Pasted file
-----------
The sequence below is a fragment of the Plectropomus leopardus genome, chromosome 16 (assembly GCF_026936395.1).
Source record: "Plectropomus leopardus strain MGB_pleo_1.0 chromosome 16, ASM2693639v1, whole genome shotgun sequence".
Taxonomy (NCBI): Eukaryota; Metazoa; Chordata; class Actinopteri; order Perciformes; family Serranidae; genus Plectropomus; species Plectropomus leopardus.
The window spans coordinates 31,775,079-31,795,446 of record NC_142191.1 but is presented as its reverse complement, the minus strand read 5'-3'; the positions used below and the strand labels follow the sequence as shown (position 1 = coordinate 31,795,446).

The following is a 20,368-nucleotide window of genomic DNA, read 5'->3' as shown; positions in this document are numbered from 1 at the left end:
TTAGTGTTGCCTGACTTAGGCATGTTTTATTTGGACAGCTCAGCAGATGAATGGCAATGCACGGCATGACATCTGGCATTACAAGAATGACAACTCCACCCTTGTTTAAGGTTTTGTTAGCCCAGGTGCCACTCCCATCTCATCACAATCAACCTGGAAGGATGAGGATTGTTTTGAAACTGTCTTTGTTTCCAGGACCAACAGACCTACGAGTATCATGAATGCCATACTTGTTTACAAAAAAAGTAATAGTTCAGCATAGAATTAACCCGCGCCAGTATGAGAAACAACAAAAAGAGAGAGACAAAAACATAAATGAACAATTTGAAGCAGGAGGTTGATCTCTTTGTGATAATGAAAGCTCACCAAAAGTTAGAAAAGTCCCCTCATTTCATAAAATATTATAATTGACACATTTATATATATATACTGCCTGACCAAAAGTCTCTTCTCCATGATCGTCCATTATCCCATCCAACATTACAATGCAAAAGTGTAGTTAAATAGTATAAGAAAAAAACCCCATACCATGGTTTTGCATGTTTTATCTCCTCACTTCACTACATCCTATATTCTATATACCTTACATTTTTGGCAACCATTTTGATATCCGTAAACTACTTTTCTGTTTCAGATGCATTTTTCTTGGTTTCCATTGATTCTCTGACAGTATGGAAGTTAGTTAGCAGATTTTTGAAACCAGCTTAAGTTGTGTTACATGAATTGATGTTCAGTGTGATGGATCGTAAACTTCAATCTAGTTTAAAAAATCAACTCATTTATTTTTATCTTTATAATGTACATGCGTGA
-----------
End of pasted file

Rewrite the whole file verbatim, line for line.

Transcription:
The sequence below is a fragment of the Plectropomus leopardus genome, chromosome 16 (assembly GCF_026936395.1).
Source record: "Plectropomus leopardus strain MGB_pleo_1.0 chromosome 16, ASM2693639v1, whole genome shotgun sequence".
Taxonomy (NCBI): Eukaryota; Metazoa; Chordata; class Actinopteri; order Perciformes; family Serranidae; genus Plectropomus; species Plectropomus leopardus.
The window spans coordinates 31,775,079-31,795,446 of record NC_142191.1 but is presented as its reverse complement, the minus strand read 5'-3'; the positions used below and the strand labels follow the sequence as shown (position 1 = coordinate 31,795,446).

The following is a 20,368-nucleotide window of genomic DNA, read 5'->3' as shown; positions in this document are numbered from 1 at the left end:
TTAGTGTTGCCTGACTTAGGCATGTTTTATTTGGACAGCTCAGCAGATGAATGGCAATGCACGGCATGACATCTGGCATTACAAGAATGACAACTCCACCCTTGTTTAAGGTTTTGTTAGCCCAGGTGCCACTCCCATCTCATCACAATCAACCTGGAAGGATGAGGATTGTTTTGAAACTGTCTTTGTTTCCAGGACCAACAGACCTACGAGTATCATGAATGCCATACTTGTTTACAAAAAAAGTAATAGTTCAGCATAGAATTAACCCGCGCCAGTATGAGAAACAACAAAAAGAGAGAGACAAAAACATAAATGAACAATTTGAAGCAGGAGGTTGATCTCTTTGTGATAATGAAAGCTCACCAAAAGTTAGAAAAGTCCCCTCATTTCATAAAATATTATAATTGACACATTTATATATATATACTGCCTGACCAAAAGTCTCTTCTCCATGATCGTCCATTATCCCATCCAACATTACAATGCAAAAGTGTAGTTAAATAGTATAAGAAAAAAACCCCATACCATGGTTTTGCATGTTTTATCTCCTCACTTCACTACATCCTATATTCTATATACCTTACATTTTTGGCAACCATTTTGATATCCGTAAACTACTTTTCTGTTTCAGATGCATTTTTCTTGGTTTCCATTGATTCTCTGACAGTATGGAAGTTAGTTAGCAGATTTTTGAAACCAGCTTAAGTTGTGTTACATGAATTGATGTTCAGTGTGATGGATCGTAAACTTCAATCTAGTTTAAAAAATCAACTCATTTATTTTTATCTTTATAATGTACATGCGTGA